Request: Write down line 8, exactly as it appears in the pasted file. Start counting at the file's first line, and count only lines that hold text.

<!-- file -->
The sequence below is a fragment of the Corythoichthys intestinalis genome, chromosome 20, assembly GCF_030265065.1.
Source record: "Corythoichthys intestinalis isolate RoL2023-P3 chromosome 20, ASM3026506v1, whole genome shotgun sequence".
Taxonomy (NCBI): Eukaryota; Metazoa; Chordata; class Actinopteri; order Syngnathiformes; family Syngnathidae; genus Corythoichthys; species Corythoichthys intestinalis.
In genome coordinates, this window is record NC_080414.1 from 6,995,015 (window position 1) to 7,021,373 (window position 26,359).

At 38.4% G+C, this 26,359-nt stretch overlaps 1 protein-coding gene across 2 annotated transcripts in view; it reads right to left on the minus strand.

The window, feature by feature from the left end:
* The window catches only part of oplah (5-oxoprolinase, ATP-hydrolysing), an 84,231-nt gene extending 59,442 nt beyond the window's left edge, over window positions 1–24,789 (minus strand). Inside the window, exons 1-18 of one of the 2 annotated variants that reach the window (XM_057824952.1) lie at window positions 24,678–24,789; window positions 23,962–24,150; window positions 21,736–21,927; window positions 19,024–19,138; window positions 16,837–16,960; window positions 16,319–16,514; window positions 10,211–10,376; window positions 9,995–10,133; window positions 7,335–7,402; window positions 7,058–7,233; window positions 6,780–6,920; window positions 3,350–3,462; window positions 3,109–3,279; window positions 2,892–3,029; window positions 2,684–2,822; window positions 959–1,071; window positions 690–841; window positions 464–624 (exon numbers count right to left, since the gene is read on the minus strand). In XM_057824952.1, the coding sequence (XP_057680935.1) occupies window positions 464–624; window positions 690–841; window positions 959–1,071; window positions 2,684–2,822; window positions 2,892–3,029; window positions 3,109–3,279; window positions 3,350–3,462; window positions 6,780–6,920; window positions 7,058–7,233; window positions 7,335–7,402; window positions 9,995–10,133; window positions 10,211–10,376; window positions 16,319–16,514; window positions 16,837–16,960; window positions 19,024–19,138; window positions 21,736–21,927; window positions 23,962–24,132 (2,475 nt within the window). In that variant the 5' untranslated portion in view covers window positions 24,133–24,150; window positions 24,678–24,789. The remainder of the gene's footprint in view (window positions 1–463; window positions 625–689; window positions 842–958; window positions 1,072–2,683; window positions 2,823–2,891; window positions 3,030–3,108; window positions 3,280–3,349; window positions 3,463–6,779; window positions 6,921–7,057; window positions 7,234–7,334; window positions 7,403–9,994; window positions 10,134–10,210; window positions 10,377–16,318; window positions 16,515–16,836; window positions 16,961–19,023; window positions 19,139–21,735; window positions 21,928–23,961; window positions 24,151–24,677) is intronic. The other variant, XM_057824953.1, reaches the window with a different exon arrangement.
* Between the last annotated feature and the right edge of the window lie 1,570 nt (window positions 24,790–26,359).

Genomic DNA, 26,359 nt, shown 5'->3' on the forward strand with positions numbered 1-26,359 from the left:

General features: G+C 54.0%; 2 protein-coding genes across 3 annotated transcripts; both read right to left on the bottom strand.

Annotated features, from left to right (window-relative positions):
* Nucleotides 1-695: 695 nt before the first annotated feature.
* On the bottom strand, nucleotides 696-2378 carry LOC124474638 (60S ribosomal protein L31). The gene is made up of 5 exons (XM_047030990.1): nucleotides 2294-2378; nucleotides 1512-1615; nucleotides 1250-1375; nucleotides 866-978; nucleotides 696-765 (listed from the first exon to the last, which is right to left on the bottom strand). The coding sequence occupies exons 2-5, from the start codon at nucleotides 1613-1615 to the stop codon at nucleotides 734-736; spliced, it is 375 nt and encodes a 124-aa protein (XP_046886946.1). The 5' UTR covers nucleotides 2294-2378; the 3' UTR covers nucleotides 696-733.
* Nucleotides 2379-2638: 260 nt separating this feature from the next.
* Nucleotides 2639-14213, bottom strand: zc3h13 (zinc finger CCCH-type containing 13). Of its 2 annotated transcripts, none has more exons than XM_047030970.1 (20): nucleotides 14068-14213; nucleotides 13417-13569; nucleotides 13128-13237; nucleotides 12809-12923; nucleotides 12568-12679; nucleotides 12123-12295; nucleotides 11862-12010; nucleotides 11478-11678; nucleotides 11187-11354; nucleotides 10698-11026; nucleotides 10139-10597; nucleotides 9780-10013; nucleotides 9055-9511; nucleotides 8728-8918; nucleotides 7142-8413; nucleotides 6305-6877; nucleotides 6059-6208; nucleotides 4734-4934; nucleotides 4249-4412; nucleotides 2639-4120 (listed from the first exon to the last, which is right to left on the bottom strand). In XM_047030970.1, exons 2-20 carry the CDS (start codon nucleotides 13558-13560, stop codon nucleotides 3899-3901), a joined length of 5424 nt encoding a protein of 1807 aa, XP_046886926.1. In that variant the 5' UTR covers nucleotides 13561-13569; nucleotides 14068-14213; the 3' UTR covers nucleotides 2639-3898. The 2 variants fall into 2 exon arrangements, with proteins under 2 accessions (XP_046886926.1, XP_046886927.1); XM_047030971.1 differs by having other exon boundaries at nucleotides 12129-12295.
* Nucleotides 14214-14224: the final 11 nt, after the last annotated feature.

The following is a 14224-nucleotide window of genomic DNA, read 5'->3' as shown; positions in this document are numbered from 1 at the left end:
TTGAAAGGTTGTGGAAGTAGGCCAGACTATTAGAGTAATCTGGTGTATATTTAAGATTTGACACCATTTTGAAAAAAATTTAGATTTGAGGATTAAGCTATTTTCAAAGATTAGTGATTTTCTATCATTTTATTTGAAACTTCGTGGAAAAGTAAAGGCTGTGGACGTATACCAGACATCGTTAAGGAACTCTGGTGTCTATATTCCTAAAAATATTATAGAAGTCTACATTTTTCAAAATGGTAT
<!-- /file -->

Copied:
* Between the last annotated feature and the right edge of the window lie 1,570 nt (window positions 24,790–26,359).